Dog walkers already out and about in the village. It's getting light at a little after five and family companions are keen to get their day started. Give it another three or four weeks and, for all intents and purposes, it won't get dark. The farmer is already hard at work planting potatoes. Worm hunting seagulls and crows wheel around his tractor. Nothing like a bit of deep ploughing to bring out the choicest worms.

A different kind of visitor in the field at the end of the track . Fifty sheep making short work of the cauliflowers. They seem completely unperturbed by our arrival. Can there be anything in nature as happy as a sheep in a cauliflower field ? They shred the green leaves with an efficiency matched only by their enthusiasm.

A few of the more adventurous members of the flock have wandered off and are eating the reeds down by the fish pond. A heron watches them warily.

In readiness for the arrival of the summer visitors the expensive golfing stores facing the 18th green  have redone their window displays. The mannequins have large labels saying 'New Seasons Fashions '. To an untrained eye the fashions don't seem to have changed since the 1950's. Pastel Polo shirts are still the thing in golfing circles. 

Local golfers the first to tee off this morning. You know the locals by the fact they wear bobble hats. Foreign visitors sport baseball caps which are not as warm and are prone to blowing off in the coastal gusts. The locals also have a more relaxed 'mix and match' approach to fairway fashion than foreign visitors who tend to be colour coordinated.

The Ladies Golf Union have new  faux lead garden troughs in their front garden. A sign that at this end of town there is a general pre-summer sprucing up going on. Quarter of a mile down the road things are quieter in Quad although the library a block away is already busy. Exams that once seemed so distant start next week.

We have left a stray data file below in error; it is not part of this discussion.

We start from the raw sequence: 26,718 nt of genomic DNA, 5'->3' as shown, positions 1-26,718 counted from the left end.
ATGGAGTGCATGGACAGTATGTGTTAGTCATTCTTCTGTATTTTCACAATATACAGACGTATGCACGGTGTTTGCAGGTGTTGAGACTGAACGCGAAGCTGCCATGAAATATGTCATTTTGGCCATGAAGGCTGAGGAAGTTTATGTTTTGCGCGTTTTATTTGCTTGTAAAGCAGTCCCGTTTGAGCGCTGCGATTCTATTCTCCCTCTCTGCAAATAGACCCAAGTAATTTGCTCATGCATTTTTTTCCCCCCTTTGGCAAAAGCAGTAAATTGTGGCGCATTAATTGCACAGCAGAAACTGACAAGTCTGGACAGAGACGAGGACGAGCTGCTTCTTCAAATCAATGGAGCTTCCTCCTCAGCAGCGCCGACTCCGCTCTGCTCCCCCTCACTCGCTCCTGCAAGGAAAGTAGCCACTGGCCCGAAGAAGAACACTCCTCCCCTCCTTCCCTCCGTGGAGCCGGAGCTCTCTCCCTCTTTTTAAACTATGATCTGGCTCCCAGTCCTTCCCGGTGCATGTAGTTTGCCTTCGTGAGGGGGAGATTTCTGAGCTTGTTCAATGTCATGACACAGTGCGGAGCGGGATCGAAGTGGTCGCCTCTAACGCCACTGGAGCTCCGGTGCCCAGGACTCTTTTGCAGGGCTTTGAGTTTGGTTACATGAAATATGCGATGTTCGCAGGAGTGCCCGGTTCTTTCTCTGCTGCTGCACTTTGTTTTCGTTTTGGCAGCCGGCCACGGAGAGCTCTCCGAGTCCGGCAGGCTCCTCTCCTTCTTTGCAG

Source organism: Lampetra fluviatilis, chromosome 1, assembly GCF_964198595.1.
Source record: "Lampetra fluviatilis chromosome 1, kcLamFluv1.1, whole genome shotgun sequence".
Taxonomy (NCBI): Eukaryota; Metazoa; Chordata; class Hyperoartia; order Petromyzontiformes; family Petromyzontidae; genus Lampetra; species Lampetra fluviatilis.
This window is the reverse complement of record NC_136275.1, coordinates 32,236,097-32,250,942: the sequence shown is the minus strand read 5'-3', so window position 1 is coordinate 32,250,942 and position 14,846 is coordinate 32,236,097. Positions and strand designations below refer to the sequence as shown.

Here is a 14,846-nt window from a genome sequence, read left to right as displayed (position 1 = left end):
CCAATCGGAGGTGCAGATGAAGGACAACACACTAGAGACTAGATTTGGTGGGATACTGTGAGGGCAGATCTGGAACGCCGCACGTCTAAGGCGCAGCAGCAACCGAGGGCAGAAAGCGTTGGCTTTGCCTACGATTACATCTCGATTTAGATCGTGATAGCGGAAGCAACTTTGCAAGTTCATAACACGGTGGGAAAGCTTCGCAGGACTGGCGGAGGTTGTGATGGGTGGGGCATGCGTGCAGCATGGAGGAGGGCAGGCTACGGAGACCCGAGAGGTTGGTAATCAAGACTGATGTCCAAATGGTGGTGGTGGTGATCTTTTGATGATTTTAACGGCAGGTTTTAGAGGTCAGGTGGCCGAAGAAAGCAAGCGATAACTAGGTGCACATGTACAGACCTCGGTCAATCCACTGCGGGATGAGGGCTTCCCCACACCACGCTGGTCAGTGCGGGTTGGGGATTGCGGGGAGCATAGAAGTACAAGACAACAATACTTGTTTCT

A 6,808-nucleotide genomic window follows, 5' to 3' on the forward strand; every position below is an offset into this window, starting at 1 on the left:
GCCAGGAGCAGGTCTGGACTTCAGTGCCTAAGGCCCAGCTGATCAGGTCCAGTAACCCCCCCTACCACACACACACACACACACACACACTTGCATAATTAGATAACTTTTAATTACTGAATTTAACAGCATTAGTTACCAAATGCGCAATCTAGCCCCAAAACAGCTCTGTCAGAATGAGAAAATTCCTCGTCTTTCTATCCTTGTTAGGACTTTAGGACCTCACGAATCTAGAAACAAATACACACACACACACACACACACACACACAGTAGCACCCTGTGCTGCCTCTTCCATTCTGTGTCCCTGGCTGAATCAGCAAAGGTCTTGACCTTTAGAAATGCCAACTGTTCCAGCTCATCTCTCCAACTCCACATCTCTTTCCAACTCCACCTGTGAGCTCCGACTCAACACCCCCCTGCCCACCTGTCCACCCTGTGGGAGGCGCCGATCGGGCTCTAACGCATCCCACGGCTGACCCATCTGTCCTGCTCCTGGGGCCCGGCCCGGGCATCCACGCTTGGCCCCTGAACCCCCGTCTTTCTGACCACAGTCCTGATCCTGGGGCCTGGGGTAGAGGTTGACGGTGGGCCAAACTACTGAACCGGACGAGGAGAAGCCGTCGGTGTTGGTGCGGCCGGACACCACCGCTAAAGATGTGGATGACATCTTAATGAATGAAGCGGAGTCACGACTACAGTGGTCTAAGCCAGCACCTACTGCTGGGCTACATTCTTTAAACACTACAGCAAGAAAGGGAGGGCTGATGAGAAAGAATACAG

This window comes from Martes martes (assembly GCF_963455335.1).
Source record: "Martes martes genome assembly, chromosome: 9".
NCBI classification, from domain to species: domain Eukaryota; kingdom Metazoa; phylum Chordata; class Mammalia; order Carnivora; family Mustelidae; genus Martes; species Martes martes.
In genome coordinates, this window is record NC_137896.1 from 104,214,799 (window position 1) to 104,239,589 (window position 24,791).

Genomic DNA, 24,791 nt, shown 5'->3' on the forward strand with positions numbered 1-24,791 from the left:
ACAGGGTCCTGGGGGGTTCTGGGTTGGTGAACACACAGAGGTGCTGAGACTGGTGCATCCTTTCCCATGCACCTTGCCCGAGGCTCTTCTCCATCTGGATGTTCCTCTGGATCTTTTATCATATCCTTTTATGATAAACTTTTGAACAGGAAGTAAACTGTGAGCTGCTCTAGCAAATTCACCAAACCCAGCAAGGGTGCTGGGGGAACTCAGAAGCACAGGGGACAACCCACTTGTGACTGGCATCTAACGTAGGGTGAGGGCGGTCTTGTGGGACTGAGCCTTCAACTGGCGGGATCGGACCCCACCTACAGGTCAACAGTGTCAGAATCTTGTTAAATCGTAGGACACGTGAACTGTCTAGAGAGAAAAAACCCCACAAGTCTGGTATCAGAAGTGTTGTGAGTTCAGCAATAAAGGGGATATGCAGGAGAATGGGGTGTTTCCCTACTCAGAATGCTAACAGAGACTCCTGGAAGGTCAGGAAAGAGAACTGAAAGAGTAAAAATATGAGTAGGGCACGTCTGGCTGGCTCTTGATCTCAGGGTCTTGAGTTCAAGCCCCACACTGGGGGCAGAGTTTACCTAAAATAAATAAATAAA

Monday, April 15, 2024

Ryland knows the way.

We've now finished watching Ripley on Netflix ( the cast devoid of emotion but the black and white screen shots sumptuous in a 1980's Chanel 5 advert sort of way ). There's nothing else that piques our interest so we go to the cinema where there's a choice between a demonic nun movie, something to do with super heroes and 'Civil War'. The few students queueing for ice creams seem keen on the demonic nun option . We show our age and opt for 'Civil War' as being more palatable than a night in a haunted house with a vampiric wimple wearer or a group of folks in leotards battllng alien monsters. Our seats are upstairs but we're directed downstairs due to a leak in the balcony ceiling. "It's the wet weather we've been having "says the lady at the ticket counter as if rain is something unusual in these parts. The place smells slightly damp. Tiger Woods and Justin Timberlake can't start updating the place soon enough as far as we're concerned. Sunday evening ahead of exams is clearly not peak cinema going time. We reckon there are twelve customers - in total. At £9 per ticket that's not going to cover the staffs wages. 

Be warned - the soundtrack to 'Civil War' is very loud - as in very loud.

Monday morning. A group of four American golfers have parked outside the Medieval History department. They're talking loudly and we can hear them from the other side of the road. I'm guessing they've flown in overnight,  hired a Mercedes at the airport and driven up. The Mercedes is smaller than they thought it would be and extracting themselves, their clubs and their baggage - while dealing with jet lag -  is not a simple process. Having the steering wheel on the wrong side doesn't help. They get in each others way. The alpha male amongst them is called Ryland. He claims to have been to St Andrews before but his ' I know the way to the club house. Follow me ! ' would be more convincing if he was heading towards the golf course rather than away from it. Ryland is also of the opinion that as it's an electric vehicle you don't need to pay for parking. He's in for a surprise. We both wonder if Ryland is a popular name in America.

The good little Italian coffee shop closed at this time of the morning. We go to Starbucks instead. It's warm enough to sit outside without having to wear a hat and quilted jacket .

I make a note of a lecture on Thursday evening.

The gutters on a  house down by the harbour are alive with noisy sparrows and gulls.

Back at the parking lot we find a well behaved dog sitting watching his mistress feed breakfast to a set of lively two year old twins. The tailgate of their car is up and they're sitting in a line swinging their legs and watching the oyster catchers. The twins are messy and enthusiastic eaters. What doesn't go in their mouths is picked up off the grass by the dog. The dog seems to think this is a pretty good deal. When breakfast is finished the twins, mother and family pooch go for a stroll along the waters edge. The twins are attracted to the water like moths to a flame. I'd reckon mother will be frazzled by noon.

So starts a Monday morning when the sun, is at last, making its presence known.

Sunday, April 14, 2024

Tableau vivant.